Sawbill: A Search For Place by Jennifer Case

 

Review by Whitney Jacobson

Where are we from? What is the memory of a place? How have our actions shaped the places we’ve occupied? These are some of the questions Jennifer Case meditates upon in her memoir Sawbill: A Search for Place (University of New Mexico Press, 2018). 

Readers are plunged into her quest to understand the history of Sawbill, a northern Minnesota resort her grandparents owned for four years when her father was growing up, as she moves from Minnesota to Nebraska and New York while pursuing graduate degrees. In uprooting herself and recognizing the holes such movements create, she looks to Sawbill, via documents, photos, interviews, and immersion, for traces of her family’s legacy and as a signpost toward home. 

Given today’s uprooted culture, her relocation concerns are particularly appropriate, as I have also considered how to move my life forward while avoiding leaving valuables behind or taking places for granted. In the past ten years, I’ve moved to thirteen different addresses while my parents moved three times to three different states. I’m thankful to have been at the same address for the past three years.  

As a child, Case enjoyed family hiking trips along the North Shore of Minnesota, but her immediate family never spent significant time at the resort. When she moves out on her own and observes her family’s parallel chosen displacement, Case grapples with how to create a home and make a significant positive mark on her immediate environment: “What I want, I realize, is a visible family history. I want a lifetime of gulps before tunnels. I want to tighten my child’s backpacking straps. More than anything, I want my grandparents and parents and children to all share a loved place, so that I can sense their footprints in the dirt and pine needles, their breath in the air” (174-175).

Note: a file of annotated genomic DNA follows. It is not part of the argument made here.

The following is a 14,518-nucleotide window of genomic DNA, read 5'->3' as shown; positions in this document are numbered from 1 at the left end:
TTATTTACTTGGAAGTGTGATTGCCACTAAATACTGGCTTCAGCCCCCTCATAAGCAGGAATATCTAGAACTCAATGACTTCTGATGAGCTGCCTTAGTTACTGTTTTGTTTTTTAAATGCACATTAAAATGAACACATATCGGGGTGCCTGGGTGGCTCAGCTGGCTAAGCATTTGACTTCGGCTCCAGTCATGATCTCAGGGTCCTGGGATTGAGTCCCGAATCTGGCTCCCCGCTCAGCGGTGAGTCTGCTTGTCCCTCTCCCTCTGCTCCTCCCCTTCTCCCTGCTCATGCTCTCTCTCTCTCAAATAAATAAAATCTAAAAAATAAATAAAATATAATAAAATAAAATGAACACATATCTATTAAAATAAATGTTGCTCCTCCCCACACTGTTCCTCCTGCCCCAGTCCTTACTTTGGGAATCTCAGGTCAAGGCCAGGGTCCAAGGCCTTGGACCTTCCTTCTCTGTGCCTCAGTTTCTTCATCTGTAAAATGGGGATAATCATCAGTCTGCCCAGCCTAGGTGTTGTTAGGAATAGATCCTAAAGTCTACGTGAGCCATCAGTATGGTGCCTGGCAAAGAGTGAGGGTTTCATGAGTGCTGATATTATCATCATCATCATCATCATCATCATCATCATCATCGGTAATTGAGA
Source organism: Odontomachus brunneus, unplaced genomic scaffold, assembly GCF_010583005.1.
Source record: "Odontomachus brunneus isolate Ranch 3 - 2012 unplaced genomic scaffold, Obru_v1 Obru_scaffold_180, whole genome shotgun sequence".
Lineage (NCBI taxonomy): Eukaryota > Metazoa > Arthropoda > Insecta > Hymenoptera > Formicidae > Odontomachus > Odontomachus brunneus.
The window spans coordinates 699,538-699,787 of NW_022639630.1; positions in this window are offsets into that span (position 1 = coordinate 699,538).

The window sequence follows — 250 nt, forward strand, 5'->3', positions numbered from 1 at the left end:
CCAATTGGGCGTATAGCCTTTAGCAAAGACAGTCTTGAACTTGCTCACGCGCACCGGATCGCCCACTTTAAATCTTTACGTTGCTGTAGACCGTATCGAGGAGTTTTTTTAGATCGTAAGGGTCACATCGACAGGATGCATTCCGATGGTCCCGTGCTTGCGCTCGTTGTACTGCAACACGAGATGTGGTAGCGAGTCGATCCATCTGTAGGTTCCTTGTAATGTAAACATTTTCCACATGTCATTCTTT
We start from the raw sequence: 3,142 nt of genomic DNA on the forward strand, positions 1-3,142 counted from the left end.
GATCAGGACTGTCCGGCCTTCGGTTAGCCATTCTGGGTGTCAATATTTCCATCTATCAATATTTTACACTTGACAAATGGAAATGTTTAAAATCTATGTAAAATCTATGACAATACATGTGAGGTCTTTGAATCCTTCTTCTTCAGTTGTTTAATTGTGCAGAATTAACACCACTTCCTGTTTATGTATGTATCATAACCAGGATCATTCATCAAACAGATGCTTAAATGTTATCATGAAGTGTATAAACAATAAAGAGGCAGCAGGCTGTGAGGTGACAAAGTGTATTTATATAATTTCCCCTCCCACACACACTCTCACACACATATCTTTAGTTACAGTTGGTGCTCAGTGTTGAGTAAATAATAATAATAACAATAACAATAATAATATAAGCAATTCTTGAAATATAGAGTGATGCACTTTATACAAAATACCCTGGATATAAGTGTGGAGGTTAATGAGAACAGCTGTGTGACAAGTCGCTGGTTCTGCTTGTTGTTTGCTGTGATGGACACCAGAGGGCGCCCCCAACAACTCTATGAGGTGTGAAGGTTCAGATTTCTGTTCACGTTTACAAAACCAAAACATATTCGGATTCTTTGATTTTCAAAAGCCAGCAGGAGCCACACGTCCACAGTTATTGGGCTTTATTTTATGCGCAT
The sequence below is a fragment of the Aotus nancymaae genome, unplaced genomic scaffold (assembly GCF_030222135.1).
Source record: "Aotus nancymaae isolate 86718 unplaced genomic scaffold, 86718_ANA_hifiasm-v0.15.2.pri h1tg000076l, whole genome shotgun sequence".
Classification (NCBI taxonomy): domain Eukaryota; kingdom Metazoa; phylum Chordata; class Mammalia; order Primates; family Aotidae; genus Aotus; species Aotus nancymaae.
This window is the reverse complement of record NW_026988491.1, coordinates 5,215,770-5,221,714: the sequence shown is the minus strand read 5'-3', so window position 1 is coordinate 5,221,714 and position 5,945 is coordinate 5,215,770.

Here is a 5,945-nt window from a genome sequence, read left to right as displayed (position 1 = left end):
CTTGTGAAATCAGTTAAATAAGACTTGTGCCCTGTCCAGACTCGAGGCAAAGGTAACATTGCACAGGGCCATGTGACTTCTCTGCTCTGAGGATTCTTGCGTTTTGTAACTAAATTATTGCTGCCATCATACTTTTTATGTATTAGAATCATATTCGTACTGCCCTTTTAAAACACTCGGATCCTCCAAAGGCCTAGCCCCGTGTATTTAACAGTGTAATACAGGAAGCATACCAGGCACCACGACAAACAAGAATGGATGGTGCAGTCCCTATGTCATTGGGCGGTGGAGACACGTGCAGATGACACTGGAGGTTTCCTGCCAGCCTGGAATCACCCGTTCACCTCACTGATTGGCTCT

Case regularly challenges her own perceptions, attitudes, and convictions and acknowledges the slippery nature of nostalgic history: “I like thinking I know more about the Argobust family than Thorp did and that my image of them is somehow more complex and thus true. But of course it isn’t” (71). Yet, her intricate blending of family chronicles, personal experience, Minnesota’s geography, and philosophies of place effectively navigates the spectrum between reality and imagination, memory and truth, wishes and acquiescence to create a stimulating read for anyone who has asked how the past influences the present. 

As she vividly rendered her North Shore experiences, I was inclined to superimpose my experiences at cabins and voyages on hiking trails. I’ve visited my grandparents’ 1970s cabin every year (minus one) of my life—each time I open the car door upon arriving, and each time I open the cabin door each summer, I inhale deeply, infusing the damp, earthy, and musty scent of memory into my cells. Her family’s loss of Sawbill makes me all the more protective of that tradition. 

If there is a disappointment about the book to be identified, it is one Case acknowledges herself: that Sawbill can no longer be fully experienced—that there will always be holes and unresolvable longing for what was.